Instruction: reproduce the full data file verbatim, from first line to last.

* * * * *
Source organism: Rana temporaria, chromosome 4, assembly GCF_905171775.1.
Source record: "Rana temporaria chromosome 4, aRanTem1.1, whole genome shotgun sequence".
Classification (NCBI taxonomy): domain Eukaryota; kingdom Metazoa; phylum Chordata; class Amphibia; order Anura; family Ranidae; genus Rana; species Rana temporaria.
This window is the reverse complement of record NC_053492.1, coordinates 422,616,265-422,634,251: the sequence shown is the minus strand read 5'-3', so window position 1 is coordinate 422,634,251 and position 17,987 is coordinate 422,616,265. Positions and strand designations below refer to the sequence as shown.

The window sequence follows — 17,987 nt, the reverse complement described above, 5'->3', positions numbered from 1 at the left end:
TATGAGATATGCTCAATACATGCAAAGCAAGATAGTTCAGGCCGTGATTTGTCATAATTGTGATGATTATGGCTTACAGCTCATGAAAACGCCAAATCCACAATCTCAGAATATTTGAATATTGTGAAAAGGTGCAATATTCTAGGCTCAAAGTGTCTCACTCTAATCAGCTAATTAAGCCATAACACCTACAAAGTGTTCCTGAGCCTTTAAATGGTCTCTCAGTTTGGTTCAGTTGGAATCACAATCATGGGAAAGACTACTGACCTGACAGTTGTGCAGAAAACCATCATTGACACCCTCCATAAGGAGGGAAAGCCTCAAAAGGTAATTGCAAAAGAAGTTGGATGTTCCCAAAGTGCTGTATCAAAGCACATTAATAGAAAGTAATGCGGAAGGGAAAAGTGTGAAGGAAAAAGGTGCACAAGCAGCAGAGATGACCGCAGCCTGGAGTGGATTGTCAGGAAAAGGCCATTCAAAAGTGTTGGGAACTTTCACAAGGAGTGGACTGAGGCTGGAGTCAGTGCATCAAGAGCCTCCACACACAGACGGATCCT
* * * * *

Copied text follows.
Source organism: Rana temporaria, chromosome 4, assembly GCF_905171775.1.
Source record: "Rana temporaria chromosome 4, aRanTem1.1, whole genome shotgun sequence".
Classification (NCBI taxonomy): domain Eukaryota; kingdom Metazoa; phylum Chordata; class Amphibia; order Anura; family Ranidae; genus Rana; species Rana temporaria.
This window is the reverse complement of record NC_053492.1, coordinates 422,616,265-422,634,251: the sequence shown is the minus strand read 5'-3', so window position 1 is coordinate 422,634,251 and position 17,987 is coordinate 422,616,265. Positions and strand designations below refer to the sequence as shown.

The window sequence follows — 17,987 nt, the reverse complement described above, 5'->3', positions numbered from 1 at the left end:
TATGAGATATGCTCAATACATGCAAAGCAAGATAGTTCAGGCCGTGATTTGTCATAATTGTGATGATTATGGCTTACAGCTCATGAAAACGCCAAATCCACAATCTCAGAATATTTGAATATTGTGAAAAGGTGCAATATTCTAGGCTCAAAGTGTCTCACTCTAATCAGCTAATTAAGCCATAACACCTACAAAGTGTTCCTGAGCCTTTAAATGGTCTCTCAGTTTGGTTCAGTTGGAATCACAATCATGGGAAAGACTACTGACCTGACAGTTGTGCAGAAAACCATCATTGACACCCTCCATAAGGAGGGAAAGCCTCAAAAGGTAATTGCAAAAGAAGTTGGATGTTCCCAAAGTGCTGTATCAAAGCACATTAATAGAAAGTAATGCGGAAGGGAAAAGTGTGAAGGAAAAAGGTGCACAAGCAGCAGAGATGACCGCAGCCTGGAGTGGATTGTCAGGAAAAGGCCATTCAAAAGTGTTGGGAACTTTCACAAGGAGTGGACTGAGGCTGGAGTCAGTGCATCAAGAGCCTCCACACACAGACGGATCCT